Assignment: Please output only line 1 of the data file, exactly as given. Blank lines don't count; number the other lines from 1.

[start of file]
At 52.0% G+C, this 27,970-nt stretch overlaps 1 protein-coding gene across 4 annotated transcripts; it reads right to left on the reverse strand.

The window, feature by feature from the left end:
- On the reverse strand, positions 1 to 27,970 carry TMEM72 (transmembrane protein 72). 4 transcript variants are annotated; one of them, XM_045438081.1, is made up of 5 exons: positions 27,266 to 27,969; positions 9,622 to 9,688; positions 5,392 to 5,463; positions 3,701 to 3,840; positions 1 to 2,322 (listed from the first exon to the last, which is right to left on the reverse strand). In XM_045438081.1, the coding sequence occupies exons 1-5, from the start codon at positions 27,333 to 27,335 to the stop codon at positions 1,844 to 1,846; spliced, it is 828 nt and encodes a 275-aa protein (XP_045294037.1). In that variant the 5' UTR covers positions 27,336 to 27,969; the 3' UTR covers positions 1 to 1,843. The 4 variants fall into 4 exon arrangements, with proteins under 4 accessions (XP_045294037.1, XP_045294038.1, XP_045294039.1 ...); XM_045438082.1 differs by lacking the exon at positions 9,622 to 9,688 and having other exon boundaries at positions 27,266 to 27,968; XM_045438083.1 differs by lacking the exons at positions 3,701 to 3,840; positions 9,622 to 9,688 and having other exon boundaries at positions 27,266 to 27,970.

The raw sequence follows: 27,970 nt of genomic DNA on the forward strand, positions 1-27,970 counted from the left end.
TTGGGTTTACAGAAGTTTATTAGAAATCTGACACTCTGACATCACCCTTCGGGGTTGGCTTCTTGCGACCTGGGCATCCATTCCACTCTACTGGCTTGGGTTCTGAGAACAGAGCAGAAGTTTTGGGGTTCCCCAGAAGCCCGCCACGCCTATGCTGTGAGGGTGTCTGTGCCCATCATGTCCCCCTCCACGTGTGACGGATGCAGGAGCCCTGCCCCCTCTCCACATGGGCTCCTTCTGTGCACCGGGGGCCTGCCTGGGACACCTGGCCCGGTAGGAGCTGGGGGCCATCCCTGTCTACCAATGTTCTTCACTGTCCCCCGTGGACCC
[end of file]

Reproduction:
At 52.0% G+C, this 27,970-nt stretch overlaps 1 protein-coding gene across 4 annotated transcripts; it reads right to left on the reverse strand.